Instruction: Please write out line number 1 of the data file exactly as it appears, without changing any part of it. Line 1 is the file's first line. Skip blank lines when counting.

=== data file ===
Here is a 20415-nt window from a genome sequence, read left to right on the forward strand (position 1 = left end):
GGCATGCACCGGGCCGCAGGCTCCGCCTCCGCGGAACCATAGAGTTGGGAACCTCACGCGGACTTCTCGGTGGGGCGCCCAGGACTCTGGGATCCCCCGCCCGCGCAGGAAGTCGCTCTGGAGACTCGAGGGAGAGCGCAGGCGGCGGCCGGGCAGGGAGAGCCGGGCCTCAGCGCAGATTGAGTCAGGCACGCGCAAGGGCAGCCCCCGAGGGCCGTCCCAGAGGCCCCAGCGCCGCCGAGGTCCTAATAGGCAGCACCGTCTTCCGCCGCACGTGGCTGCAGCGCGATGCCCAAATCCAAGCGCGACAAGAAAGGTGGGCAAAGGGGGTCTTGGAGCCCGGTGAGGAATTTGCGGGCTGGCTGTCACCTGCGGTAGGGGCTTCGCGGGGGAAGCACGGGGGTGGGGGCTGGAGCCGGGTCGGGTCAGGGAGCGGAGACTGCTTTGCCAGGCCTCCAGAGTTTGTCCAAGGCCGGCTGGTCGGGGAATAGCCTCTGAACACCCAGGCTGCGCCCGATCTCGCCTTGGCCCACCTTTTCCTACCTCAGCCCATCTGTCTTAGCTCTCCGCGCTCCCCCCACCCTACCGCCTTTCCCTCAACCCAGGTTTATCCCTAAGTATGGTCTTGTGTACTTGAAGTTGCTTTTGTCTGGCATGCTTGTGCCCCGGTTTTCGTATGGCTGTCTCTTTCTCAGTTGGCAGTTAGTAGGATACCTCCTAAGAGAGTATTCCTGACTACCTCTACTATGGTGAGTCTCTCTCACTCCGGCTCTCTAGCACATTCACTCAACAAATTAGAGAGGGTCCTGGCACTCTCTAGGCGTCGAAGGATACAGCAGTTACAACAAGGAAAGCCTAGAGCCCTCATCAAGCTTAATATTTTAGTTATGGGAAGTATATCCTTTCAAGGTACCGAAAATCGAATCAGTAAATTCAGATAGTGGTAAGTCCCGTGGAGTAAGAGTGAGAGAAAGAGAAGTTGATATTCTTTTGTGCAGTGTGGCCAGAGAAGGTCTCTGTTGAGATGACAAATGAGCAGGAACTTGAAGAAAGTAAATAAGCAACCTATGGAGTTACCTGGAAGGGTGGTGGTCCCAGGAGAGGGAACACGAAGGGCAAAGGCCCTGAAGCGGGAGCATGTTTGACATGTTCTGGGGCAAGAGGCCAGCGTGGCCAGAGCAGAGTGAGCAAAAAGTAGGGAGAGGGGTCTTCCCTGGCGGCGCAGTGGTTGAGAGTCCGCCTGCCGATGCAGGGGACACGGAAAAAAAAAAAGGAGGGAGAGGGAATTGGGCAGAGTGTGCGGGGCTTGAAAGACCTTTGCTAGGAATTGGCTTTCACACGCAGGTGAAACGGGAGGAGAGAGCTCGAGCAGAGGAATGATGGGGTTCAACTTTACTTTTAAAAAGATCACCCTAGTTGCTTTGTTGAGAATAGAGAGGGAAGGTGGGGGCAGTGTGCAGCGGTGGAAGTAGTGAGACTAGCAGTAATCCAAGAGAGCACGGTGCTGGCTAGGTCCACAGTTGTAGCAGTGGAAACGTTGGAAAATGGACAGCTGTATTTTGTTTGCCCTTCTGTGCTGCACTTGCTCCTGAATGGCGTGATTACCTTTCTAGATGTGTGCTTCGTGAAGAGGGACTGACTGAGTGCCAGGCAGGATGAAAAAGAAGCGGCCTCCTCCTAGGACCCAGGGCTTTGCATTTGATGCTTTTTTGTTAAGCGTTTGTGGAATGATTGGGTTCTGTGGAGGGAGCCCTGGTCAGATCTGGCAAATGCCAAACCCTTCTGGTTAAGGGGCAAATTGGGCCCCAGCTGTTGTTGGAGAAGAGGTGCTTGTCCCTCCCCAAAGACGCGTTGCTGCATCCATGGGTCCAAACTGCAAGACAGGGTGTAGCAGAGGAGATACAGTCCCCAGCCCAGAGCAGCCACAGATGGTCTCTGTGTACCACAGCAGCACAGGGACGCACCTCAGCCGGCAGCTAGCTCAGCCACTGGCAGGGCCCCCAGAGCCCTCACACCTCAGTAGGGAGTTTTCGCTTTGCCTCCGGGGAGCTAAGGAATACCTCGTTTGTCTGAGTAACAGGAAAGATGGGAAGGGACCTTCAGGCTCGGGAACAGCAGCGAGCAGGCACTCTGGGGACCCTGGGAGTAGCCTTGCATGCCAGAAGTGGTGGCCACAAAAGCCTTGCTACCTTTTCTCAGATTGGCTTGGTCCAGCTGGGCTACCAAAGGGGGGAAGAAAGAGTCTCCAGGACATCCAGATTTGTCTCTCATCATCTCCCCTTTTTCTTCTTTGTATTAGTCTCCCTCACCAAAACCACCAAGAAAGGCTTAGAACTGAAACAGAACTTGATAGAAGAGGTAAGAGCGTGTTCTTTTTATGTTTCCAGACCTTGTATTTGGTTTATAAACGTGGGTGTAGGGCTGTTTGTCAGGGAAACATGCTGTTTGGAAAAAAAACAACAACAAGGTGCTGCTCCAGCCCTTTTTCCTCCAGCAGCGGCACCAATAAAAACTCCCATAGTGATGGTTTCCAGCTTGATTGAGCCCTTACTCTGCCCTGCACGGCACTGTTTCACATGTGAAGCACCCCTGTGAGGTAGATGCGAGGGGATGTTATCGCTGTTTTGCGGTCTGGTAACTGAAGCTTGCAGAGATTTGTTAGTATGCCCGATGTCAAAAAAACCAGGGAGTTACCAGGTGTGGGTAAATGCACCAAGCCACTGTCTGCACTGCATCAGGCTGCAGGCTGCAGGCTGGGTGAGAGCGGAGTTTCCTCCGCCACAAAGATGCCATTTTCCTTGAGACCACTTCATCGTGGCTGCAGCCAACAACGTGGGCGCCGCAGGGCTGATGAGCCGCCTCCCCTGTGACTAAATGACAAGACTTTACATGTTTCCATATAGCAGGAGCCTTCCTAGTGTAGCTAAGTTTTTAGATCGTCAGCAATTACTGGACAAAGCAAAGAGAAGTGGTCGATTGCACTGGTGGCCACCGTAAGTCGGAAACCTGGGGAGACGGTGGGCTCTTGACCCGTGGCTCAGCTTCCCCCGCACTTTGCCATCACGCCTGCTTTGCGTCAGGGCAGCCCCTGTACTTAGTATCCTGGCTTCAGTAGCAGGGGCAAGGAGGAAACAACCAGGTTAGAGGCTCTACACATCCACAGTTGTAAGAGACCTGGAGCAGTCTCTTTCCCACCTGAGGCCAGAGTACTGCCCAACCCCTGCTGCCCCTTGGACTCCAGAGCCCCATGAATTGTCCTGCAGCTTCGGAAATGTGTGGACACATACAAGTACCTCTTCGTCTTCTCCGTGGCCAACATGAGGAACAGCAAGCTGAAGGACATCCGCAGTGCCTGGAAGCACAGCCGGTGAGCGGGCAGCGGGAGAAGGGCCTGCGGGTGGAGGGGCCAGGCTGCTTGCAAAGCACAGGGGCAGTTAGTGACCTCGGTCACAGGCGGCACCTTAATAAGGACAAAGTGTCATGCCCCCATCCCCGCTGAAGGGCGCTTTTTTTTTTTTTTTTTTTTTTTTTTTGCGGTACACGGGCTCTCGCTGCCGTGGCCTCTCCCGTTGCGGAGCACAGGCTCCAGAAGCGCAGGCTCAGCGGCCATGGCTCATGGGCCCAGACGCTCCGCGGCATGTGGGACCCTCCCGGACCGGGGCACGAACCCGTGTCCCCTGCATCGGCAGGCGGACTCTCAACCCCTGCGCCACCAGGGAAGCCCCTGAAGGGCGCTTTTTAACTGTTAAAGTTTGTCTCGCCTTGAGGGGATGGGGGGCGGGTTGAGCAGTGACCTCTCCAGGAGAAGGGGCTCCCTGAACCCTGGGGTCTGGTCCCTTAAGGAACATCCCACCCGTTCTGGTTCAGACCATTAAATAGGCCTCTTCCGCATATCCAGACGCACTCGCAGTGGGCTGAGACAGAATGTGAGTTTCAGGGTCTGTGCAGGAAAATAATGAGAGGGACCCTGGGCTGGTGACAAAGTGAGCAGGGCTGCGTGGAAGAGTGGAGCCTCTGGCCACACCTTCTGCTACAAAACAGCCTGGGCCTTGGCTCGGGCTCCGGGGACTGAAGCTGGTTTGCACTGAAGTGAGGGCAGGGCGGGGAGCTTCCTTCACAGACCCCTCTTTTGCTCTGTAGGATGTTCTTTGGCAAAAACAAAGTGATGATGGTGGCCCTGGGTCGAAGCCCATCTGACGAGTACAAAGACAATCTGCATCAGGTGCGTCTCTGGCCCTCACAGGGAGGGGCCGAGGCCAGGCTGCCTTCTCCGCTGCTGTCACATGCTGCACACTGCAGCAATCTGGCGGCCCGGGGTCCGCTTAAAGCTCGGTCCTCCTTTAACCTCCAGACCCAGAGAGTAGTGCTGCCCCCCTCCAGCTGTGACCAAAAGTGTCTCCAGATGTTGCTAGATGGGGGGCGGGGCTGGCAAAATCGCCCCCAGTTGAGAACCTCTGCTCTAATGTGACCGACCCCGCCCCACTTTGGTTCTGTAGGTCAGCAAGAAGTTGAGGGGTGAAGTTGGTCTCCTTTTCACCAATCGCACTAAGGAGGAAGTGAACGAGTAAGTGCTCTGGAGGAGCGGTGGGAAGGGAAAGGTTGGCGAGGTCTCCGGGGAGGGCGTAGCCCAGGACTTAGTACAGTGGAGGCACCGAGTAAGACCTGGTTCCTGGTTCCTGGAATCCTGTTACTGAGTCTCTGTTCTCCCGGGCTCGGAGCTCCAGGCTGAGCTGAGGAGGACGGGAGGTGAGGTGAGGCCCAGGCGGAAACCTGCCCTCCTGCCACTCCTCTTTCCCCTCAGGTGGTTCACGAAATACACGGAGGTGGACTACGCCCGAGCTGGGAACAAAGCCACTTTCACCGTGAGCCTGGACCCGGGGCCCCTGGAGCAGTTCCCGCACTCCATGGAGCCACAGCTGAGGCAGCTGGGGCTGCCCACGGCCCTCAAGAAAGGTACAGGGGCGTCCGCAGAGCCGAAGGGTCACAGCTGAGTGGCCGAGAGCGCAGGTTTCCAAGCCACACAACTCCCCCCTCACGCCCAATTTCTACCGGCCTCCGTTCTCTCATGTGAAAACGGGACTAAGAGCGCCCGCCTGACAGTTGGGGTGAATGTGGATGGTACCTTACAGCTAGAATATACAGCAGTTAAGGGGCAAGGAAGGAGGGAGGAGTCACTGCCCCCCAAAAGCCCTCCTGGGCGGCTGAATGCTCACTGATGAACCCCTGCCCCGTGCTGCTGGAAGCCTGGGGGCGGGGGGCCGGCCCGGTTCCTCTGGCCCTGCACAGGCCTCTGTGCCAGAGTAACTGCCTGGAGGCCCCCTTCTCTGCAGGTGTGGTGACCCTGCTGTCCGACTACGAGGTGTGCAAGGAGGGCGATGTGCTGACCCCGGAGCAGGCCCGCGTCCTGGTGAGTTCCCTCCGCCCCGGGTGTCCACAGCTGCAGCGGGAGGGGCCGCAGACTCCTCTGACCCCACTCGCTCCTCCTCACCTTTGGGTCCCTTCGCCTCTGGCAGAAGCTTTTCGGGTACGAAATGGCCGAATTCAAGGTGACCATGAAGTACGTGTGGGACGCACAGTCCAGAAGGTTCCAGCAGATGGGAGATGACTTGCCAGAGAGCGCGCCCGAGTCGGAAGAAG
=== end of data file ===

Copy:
Here is a 20415-nt window from a genome sequence, read left to right on the forward strand (position 1 = left end):